MoD criticised for running nuclear convoy in poor weather
The Daily Record reports that anti-nuclear campaigners and politicians have criticised the MoD after reports that a convoy carrying nuclear weapons travelled through the centre of Glasgow despite weather warnings. The convoy drove through the middle of Glasgow on the M74 and M8 between 11.35pm and 11.55pm on Sunday night and crossed the Erskine Bridge during high winds. Whilst the Scottish CND maintains the convoys – which transport nuclear warheads between the Atomic Weapons Establishment in Berkshire to the UK’s fleet of nuclear-armed submarines at Faslane – are always unsafe, the campaigners condemned moving the weapons during extreme weather as reckless. The 20-vehicle convoy, including four high-sided heavy-duty weapons carriers, a fire engine, armoured personnel carriers and MoD Police guards, arrived at the Royal Naval Armaments Depot at Coulport on Loch Long at around 1:00am on Monday morning.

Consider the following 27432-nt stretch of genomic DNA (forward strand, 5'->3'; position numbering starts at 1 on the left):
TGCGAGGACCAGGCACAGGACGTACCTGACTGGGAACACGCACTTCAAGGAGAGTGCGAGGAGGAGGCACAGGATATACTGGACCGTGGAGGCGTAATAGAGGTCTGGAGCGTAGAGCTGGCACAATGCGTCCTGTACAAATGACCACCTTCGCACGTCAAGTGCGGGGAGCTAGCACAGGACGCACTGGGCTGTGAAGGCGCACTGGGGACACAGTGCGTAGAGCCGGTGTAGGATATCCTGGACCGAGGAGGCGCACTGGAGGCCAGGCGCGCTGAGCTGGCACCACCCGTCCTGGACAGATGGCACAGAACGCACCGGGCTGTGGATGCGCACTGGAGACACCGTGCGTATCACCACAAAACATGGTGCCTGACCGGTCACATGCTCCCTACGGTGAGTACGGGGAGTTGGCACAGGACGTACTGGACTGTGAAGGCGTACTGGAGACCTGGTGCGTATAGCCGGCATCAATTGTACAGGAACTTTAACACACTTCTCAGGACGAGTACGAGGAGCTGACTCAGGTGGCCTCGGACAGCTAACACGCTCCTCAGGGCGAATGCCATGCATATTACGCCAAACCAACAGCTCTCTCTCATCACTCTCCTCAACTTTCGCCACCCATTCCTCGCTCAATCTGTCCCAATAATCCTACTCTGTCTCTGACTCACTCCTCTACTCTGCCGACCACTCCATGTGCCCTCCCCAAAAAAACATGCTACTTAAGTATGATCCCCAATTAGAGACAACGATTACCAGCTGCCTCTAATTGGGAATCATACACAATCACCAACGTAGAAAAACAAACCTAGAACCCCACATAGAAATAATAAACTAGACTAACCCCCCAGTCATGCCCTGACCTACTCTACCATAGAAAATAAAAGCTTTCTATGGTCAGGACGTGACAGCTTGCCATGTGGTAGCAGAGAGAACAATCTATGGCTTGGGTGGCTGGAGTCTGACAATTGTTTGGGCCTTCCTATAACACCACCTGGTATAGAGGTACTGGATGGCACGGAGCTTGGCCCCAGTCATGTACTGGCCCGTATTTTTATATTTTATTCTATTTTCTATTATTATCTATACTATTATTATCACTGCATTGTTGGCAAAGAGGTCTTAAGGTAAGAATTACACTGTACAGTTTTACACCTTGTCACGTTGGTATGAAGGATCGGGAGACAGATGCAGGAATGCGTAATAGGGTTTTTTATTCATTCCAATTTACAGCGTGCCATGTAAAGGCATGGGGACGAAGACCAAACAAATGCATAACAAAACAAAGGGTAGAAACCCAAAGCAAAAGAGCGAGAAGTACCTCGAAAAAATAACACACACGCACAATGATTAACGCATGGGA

Letter from DPF chairman published in The Times
The Times has published a letter from DPF Chairman Eamon Keating in response to an editorial and news story in the newspaper concerning local councils that have made staff redundant and then re-hired them at a greater cost through temping agencies. The letter highlights that this is not a phenomenon unique to local councils, but is happening across government as a consequence of short-term savings being prioritised over long-term need. It concludes by saying that lessons must be learned from this failure to plan long-term in order to ensure that the problems encountered as a result of cuts to vital resources do not happen again.
The submission of this letter is part of the DPF’s ongoing strategy to demonstrate the importance of the MDP and the folly of further cuts to the workforce as part of a Strategic Defence and Security Review that is expected later in the year.
Military secrets to be sold on “dark web”